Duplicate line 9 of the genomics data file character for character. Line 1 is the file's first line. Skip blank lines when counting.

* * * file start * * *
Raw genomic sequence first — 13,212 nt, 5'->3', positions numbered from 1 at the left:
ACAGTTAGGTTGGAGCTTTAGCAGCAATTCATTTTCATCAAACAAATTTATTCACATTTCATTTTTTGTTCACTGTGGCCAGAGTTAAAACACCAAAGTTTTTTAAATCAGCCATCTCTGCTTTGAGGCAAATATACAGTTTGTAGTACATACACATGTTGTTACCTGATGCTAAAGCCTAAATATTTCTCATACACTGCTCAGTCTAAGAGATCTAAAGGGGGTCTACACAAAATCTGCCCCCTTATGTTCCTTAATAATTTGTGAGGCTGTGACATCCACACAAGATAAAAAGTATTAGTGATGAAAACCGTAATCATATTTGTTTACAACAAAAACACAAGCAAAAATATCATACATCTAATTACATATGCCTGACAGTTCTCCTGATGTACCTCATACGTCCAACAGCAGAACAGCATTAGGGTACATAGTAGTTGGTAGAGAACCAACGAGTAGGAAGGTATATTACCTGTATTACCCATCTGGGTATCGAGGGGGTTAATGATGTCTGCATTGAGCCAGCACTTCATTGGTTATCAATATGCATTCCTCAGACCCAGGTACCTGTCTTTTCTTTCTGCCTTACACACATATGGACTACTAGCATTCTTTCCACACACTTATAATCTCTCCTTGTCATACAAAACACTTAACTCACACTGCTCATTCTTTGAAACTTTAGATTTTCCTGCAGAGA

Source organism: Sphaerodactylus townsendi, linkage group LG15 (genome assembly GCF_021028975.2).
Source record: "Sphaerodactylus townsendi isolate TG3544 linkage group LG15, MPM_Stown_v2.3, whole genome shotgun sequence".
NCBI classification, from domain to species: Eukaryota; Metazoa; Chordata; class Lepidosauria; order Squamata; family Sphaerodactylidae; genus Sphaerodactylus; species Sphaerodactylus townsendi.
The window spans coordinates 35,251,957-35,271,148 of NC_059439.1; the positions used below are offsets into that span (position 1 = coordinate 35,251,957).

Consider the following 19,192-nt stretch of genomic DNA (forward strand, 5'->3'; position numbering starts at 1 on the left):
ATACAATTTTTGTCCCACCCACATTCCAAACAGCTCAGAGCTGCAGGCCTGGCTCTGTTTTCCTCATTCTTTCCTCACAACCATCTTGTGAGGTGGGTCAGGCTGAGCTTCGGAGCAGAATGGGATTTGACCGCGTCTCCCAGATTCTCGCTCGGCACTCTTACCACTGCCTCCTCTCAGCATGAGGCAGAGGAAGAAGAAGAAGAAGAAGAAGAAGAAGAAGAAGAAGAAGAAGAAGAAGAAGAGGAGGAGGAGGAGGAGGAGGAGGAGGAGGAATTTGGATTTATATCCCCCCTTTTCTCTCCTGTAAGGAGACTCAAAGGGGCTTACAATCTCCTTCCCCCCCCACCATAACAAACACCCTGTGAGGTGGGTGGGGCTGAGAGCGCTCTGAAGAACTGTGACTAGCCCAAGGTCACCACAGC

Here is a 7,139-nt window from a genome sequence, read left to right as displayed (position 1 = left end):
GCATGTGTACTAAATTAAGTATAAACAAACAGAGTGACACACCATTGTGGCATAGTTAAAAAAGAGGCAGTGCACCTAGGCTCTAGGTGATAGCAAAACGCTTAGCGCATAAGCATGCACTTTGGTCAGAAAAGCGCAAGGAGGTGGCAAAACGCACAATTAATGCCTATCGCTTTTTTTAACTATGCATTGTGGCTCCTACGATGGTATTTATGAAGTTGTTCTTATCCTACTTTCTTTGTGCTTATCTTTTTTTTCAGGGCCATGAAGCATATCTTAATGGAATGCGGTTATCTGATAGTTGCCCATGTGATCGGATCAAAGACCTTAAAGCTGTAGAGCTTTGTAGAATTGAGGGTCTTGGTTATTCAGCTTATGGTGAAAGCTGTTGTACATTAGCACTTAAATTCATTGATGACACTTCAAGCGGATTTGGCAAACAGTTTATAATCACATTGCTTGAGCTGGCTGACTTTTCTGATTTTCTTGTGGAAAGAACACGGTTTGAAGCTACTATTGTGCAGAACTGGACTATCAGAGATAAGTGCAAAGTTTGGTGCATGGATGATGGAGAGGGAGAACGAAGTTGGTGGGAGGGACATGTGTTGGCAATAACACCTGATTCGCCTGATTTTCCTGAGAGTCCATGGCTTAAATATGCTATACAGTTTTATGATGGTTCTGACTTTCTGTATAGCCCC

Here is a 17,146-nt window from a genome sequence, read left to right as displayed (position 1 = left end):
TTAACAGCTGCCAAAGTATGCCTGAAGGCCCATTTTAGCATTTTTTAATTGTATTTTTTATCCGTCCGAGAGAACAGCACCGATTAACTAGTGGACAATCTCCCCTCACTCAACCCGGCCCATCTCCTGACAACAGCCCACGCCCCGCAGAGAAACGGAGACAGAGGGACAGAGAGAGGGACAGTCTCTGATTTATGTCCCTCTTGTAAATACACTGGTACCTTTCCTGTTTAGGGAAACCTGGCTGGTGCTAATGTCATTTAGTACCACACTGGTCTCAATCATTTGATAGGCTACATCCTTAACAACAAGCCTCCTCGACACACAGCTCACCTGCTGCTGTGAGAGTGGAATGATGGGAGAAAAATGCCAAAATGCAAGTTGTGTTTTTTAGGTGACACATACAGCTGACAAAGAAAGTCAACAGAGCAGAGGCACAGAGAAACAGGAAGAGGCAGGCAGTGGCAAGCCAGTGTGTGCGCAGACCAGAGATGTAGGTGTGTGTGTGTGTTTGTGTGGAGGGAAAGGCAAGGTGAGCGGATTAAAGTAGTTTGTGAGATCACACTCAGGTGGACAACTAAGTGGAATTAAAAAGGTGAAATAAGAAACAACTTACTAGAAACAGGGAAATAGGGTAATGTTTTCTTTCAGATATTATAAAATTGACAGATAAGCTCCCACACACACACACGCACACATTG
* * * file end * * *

Here is a 7,139-nt window from a genome sequence, read left to right as displayed (position 1 = left end):